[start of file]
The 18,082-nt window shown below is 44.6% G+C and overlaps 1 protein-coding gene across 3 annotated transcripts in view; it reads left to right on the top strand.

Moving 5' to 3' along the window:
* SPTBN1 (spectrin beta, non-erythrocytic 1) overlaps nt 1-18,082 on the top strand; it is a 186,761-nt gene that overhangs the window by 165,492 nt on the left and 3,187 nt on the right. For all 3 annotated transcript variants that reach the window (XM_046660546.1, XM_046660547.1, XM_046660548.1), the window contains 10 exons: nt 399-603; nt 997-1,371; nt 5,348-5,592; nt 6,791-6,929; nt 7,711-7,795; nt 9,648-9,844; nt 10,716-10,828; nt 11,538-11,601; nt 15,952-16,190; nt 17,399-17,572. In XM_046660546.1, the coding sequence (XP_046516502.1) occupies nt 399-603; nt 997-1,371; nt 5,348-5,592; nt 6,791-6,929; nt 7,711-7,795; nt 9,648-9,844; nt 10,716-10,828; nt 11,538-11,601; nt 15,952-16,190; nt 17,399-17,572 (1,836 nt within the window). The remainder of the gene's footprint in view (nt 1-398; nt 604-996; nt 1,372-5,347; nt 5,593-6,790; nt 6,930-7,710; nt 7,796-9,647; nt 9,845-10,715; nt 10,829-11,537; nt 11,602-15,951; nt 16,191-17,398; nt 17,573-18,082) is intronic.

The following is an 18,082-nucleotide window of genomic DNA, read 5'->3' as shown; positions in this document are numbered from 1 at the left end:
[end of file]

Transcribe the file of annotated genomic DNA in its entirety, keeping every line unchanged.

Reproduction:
The 18,082-nt window shown below is 44.6% G+C and overlaps 1 protein-coding gene across 3 annotated transcripts in view; it reads left to right on the top strand.

Moving 5' to 3' along the window:
* SPTBN1 (spectrin beta, non-erythrocytic 1) overlaps nt 1-18,082 on the top strand; it is a 186,761-nt gene that overhangs the window by 165,492 nt on the left and 3,187 nt on the right. For all 3 annotated transcript variants that reach the window (XM_046660546.1, XM_046660547.1, XM_046660548.1), the window contains 10 exons: nt 399-603; nt 997-1,371; nt 5,348-5,592; nt 6,791-6,929; nt 7,711-7,795; nt 9,648-9,844; nt 10,716-10,828; nt 11,538-11,601; nt 15,952-16,190; nt 17,399-17,572. In XM_046660546.1, the coding sequence (XP_046516502.1) occupies nt 399-603; nt 997-1,371; nt 5,348-5,592; nt 6,791-6,929; nt 7,711-7,795; nt 9,648-9,844; nt 10,716-10,828; nt 11,538-11,601; nt 15,952-16,190; nt 17,399-17,572 (1,836 nt within the window). The remainder of the gene's footprint in view (nt 1-398; nt 604-996; nt 1,372-5,347; nt 5,593-6,790; nt 6,930-7,710; nt 7,796-9,647; nt 9,845-10,715; nt 10,829-11,537; nt 11,602-15,951; nt 16,191-17,398; nt 17,573-18,082) is intronic.

The following is an 18,082-nucleotide window of genomic DNA, read 5'->3' as shown; positions in this document are numbered from 1 at the left end: